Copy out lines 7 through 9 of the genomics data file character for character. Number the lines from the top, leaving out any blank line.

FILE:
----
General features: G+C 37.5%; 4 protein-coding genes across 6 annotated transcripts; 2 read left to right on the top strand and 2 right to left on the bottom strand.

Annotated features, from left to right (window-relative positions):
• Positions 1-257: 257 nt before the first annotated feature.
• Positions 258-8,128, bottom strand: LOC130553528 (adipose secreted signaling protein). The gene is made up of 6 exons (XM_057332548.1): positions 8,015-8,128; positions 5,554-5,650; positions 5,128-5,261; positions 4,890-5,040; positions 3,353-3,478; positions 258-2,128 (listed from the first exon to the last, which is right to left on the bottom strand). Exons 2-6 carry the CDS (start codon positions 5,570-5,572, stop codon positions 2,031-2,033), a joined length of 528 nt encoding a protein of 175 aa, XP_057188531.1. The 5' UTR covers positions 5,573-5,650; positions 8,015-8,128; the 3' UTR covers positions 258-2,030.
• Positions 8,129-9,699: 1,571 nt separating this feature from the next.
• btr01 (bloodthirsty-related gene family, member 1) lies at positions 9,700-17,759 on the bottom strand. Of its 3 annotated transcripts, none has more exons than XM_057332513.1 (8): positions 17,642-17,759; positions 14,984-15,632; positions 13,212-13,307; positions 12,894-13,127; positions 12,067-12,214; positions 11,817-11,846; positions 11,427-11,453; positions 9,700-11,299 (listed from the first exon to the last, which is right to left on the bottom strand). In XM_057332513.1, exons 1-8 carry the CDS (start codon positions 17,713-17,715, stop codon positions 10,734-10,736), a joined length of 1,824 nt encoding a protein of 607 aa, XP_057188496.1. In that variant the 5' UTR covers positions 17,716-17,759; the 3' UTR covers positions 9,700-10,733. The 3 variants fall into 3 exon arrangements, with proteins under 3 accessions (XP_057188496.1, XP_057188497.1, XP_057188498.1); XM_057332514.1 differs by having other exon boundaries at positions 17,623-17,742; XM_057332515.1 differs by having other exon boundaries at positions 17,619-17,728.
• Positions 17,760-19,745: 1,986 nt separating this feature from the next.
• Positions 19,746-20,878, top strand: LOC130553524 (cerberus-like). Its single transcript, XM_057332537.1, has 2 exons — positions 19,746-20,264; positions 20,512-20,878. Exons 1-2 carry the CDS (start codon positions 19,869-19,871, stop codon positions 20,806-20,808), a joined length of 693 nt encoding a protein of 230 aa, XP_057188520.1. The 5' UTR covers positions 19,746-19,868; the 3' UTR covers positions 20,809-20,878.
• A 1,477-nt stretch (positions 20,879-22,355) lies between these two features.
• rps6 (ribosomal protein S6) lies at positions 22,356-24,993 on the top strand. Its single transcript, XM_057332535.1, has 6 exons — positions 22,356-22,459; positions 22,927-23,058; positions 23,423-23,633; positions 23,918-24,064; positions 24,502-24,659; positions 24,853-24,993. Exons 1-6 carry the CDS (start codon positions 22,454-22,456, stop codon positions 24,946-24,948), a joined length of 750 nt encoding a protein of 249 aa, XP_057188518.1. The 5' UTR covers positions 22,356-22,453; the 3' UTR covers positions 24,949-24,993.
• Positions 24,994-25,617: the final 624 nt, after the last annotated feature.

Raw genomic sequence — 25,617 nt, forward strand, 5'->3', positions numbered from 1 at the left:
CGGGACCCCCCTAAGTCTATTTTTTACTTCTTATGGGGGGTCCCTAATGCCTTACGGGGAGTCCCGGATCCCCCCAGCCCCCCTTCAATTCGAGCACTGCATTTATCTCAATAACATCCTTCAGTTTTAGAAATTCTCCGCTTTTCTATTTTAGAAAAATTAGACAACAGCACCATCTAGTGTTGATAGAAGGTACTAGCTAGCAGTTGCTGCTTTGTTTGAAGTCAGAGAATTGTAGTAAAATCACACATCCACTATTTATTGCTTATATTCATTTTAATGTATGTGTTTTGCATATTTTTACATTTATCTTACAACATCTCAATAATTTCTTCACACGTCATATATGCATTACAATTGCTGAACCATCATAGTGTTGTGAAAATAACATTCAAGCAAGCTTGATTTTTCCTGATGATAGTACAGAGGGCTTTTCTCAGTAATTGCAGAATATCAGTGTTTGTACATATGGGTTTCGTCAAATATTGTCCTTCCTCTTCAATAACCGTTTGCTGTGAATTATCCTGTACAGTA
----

• Positions 17,760-19,745: 1,986 nt separating this feature from the next.
• Positions 19,746-20,878, top strand: LOC130553524 (cerberus-like). Its single transcript, XM_057332537.1, has 2 exons — positions 19,746-20,264; positions 20,512-20,878. Exons 1-2 carry the CDS (start codon positions 19,869-19,871, stop codon positions 20,806-20,808), a joined length of 693 nt encoding a protein of 230 aa, XP_057188520.1. The 5' UTR covers positions 19,746-19,868; the 3' UTR covers positions 20,809-20,878.
• A 1,477-nt stretch (positions 20,879-22,355) lies between these two features.